Christine Duncan and the Element Choir

Christine Duncan and the Element Choir
Christine Duncan works magic with the voice, either on her own or in a collective setting. Possessing a five-octave range, she navigates opera, jazz, country, pop or classical styles with ease, but she is most in her element with free improvisation. That would be the Element Choir, a battalion of voices ranging from 30 to 80 participants depending on the performance.

No matter how experimental her work becomes, it remains approachable because of one simple truth: "Even if it is unusual-sounding stuff, because these are voices, it's somehow more accessible or acceptable."

Duncan comes from a rich musical background. "My father is a Pentecostal minister and I've been on stage since I was five," she explains. "We were part of a singing travelling family group and went all over the place. So I travelled through North America since I was a very young child." Duncan recorded her first album of Christian rock originals in Nashville at age 15.

Yet as straight-laced as this part of her career might seem in comparison to the life of a free improv vocalist, Duncan doesn't see any disconnect. "My entire musical development has been very organic, I've never decided to do something intellectually; it's always happened on a gut level. Even when I was a teenager and my Christian rock band was opening for famous groups in 3,000-seat theatres, I would take solos and improvise on things. The thing is, if you're raised in a fundamentalist environment, you're familiar with improvising: there's speaking in tongues, there are praise and worship services [in which] by the end of the song people break out into improvisatory expressionism, though it's tonal. I didn't actually make that connection until I first started improvising in jazz, then more experimental improvising, then after that, non-structured improvising."

Listening to Duncan on her own proves that "non-structured improvising" doesn't entail a nonsensical barrage of vocal tics. Duncan is equally at home in the spotlight or creating background textures. She might use jazz phrasing with Mongolian throat singing techniques, refer to nursery rhyme couplets, or wordlessly duet with any instrumentalists in the room. There is subtlety and power, a wide range of emotions, and always a tremendous sense of composition and awareness of her vocal capabilities. That's what she imparts on a grand scale to the Element Choir.

Duncan is part recruiter, part coach, and part conductor of this multicultural, multigenerational musical experience. "I have over 200 names on my roster," she says. "At any point, all these people could come to a gig. I don't know what the hell I would do if that happened! In any typical performance, there are 20 to 45 people."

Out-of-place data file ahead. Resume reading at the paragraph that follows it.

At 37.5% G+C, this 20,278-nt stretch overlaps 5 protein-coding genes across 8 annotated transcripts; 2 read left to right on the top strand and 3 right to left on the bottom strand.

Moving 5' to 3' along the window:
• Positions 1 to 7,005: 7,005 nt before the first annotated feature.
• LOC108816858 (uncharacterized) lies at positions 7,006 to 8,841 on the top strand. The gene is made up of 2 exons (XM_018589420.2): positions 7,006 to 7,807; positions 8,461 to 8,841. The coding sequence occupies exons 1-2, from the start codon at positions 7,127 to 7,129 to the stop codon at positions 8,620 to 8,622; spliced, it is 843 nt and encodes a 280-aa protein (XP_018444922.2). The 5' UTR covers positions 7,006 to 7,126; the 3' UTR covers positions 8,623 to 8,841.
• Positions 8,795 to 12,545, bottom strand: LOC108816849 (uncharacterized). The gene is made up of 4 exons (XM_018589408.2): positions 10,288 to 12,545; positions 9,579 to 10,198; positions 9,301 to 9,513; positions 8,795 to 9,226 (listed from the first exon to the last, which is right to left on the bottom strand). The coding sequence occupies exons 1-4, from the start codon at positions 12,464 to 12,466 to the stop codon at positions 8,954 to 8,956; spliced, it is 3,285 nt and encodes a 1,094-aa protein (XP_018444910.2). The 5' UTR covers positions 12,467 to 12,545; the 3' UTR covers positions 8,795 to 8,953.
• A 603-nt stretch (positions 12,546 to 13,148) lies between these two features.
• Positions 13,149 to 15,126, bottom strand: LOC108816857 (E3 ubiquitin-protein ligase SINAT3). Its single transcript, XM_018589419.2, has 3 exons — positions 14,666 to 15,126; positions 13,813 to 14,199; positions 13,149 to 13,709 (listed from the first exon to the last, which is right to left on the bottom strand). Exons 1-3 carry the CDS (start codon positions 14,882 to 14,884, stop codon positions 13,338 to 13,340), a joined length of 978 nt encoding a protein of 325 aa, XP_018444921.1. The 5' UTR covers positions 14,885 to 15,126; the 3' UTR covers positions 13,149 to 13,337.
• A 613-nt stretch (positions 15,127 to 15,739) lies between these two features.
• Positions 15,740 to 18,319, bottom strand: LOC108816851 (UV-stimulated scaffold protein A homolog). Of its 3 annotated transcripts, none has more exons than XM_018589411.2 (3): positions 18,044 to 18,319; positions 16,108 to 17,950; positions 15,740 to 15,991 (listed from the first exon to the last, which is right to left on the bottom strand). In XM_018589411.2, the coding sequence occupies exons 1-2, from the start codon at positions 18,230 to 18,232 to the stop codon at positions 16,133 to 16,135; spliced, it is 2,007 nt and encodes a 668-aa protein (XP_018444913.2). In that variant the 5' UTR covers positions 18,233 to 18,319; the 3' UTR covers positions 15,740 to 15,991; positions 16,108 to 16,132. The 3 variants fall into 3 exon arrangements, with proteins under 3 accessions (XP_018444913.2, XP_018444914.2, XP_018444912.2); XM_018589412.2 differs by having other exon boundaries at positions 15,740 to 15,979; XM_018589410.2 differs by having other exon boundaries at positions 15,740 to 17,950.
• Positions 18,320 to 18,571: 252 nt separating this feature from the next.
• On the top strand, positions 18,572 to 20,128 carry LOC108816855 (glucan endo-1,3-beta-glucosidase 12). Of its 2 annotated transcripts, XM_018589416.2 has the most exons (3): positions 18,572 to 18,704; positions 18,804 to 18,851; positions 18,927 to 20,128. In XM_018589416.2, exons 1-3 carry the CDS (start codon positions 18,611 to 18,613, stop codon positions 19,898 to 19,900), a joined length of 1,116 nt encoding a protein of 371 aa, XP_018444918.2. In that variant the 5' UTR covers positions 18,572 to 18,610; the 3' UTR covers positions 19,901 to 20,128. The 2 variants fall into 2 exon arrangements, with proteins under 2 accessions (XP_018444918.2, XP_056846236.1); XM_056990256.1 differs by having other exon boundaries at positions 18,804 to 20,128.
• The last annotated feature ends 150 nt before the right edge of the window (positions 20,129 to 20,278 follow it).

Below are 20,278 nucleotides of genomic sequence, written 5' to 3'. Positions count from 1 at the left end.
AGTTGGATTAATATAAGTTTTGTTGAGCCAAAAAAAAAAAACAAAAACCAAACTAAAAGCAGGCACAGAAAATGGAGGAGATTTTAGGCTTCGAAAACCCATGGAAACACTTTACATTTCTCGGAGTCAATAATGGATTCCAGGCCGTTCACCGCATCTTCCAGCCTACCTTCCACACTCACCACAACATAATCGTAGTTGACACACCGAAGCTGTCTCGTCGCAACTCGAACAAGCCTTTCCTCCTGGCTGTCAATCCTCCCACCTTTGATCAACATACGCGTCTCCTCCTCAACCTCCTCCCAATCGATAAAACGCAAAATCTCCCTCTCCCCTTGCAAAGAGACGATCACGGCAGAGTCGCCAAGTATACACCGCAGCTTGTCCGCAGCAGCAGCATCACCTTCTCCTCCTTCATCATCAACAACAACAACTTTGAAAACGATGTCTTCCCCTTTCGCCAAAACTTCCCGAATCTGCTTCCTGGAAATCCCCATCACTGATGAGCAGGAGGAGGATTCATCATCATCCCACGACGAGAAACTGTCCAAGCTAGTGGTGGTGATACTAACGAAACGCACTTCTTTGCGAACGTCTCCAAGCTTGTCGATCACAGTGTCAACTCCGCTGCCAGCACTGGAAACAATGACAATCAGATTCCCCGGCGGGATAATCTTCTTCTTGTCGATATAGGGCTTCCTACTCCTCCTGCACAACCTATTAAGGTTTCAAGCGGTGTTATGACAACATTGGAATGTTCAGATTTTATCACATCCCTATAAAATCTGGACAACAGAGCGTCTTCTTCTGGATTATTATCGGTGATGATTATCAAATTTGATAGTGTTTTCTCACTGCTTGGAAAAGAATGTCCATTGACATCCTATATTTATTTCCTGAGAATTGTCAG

Duncan educated herself in methods used by vocal improvisers around the world to direct the choir. "From the get go, I appropriated what was useful to give me a running start. So I had a few basic things, then started filling in the gaps by making stuff up. I'll give a cue, but it's kind of a general 'do something that's sustained' within which you can do whatever the hell you want. I'm just trying to develop a vocabulary and teach it to people, but a lot of it is intuitive so it's not that hard to get a handle on."

In performance, the choir may follow Duncan's lead by murmuring delicately, following the melodic ideas generated by a trumpet like some sort of organic delay effect or even responding to a police car's siren racing along the street outside a venue. They transform from conventionally musical to absolute noise at the drop of a hat, but, proving Duncan's fundamental theory, remain accessible and engaging even at their most bizarre moments.

Much of the success of the group has to do with the interpersonal dynamics between her and the singers, and those within the group. Duncan is always developing projects by which to focus the group's energies. Their just-released CD The Element Choir At Rosedale United documents one such event: the choir in the grand acoustic confines of a church outfitted with a first class pipe organ, with additional instrumentation providing more improvisational fodder.

Still, though: "Is it gonna run out of juice?" Duncan asks rhetorically. "I have no idea. Part of the reason I don't do ongoing regular rehearsals is that it would hasten the process. You let the breaks be the breaks, and you gear up for the next project. In terms of keeping the live process happening, it's awesome. I just want to keep getting better."